(And dare I suggest it looks slightly more socially acceptable than a “formal” leather A5 Filofax?)

The Knomad comes in multiples styles and sizes (including one for the iPad Air and one for the Microsoft Surface).

Here’s the promotional video from Knomo, illustrating how they think you could use it:

Reviewing the Filofax Pennybridge iPad case

I’m working away from home all this week and, in an effort to pack as light as possible, I stripped back on the tech and Filofaxes, simply taking an iPad mini, an A5 Moleskine notebook and the Filofax Pennybridge iPad Mini case.

The latter neatly holds the iPad in a flexible shell, while also holding an A5-ish sized pad. All contained behind a zip, so loose papers don’t get lost. All in all, I really like it. Much, much lighter than carrying around my iPad Air in the Fusion organiser with an A5 Filofax. Not as flexible, in terms of removable pages, but that wasn’t needed this week.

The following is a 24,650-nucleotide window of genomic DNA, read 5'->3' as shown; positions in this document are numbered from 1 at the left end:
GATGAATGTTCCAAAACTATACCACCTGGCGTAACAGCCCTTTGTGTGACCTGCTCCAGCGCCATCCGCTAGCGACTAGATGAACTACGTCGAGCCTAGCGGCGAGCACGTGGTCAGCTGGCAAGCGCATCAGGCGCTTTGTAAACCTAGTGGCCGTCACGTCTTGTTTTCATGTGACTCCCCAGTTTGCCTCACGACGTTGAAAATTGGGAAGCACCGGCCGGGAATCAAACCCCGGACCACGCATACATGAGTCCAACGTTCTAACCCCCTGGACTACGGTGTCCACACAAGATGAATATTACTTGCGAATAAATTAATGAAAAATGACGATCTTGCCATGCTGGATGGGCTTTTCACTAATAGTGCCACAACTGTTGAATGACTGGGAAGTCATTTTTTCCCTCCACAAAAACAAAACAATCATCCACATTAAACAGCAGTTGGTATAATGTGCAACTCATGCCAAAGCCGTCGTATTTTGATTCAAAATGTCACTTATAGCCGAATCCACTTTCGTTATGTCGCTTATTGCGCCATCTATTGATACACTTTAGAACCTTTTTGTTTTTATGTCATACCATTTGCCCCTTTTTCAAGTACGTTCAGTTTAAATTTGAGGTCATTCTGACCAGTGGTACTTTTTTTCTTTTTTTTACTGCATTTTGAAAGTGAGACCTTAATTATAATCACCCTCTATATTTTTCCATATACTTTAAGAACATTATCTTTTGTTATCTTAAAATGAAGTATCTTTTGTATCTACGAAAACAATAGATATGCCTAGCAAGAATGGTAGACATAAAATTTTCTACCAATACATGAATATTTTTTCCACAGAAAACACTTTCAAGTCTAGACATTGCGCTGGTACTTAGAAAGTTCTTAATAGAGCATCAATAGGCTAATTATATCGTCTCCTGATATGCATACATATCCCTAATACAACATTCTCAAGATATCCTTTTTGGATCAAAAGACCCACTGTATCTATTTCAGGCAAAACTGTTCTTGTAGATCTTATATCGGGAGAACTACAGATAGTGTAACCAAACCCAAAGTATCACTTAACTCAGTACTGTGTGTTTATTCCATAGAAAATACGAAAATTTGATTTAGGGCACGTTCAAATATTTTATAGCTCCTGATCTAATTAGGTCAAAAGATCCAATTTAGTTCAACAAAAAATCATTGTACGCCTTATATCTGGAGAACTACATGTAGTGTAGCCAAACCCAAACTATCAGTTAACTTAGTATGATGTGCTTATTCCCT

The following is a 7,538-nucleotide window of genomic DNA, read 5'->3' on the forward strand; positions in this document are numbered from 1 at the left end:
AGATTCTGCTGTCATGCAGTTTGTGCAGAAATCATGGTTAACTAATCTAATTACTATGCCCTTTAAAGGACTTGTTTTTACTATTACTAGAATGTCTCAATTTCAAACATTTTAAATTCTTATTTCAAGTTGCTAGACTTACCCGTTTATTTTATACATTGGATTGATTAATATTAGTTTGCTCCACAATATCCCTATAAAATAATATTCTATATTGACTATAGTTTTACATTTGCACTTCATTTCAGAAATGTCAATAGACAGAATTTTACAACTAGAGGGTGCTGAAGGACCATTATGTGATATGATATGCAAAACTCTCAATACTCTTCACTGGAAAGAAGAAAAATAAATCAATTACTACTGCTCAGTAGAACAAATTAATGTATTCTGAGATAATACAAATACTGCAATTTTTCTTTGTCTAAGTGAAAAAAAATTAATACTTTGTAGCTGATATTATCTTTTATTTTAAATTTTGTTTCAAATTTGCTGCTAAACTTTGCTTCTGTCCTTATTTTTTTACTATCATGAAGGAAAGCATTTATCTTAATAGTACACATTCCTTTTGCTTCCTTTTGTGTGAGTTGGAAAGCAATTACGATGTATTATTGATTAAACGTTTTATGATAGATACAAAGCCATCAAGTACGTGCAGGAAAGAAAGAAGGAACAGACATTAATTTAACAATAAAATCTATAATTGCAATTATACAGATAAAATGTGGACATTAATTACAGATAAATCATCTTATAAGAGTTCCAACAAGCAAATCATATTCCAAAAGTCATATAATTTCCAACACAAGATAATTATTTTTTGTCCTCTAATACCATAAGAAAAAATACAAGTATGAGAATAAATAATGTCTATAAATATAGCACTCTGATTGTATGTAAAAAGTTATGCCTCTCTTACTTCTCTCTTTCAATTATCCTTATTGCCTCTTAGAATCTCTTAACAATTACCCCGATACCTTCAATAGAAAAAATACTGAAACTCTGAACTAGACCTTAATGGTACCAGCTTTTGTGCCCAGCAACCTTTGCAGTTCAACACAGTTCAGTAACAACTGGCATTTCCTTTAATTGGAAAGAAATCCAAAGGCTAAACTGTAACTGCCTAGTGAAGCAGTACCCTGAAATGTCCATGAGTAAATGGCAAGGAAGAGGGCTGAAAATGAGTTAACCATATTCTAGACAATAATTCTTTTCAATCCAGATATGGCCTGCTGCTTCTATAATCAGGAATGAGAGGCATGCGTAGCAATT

All the same, I think it could be improved. I’d like more space for card slots on the left hand side and Filofax could have made use of the space behind the iPad’s plastic holder. They could also have added an external pocket for a smartphone (though I doubt anything they’d have added would have accommodated my massive iPhone 6 plus!)

I’ll definitely add this to my ‘everyday carry’, making my backpack or briefcase significantly lighter. I fear the A5 Filofaxes might be staying in my home office from now on…

Review: Filofax Fusion iPad Air Organiser

The lovely chaps at Filofax sent me a new organiser to test drive. So, after using it for a couple of weeks, I’m sharing my thoughts on it. But in case you don’t make it to the end of the post, my ultimate verdict is: I like it a lot and would recommend it.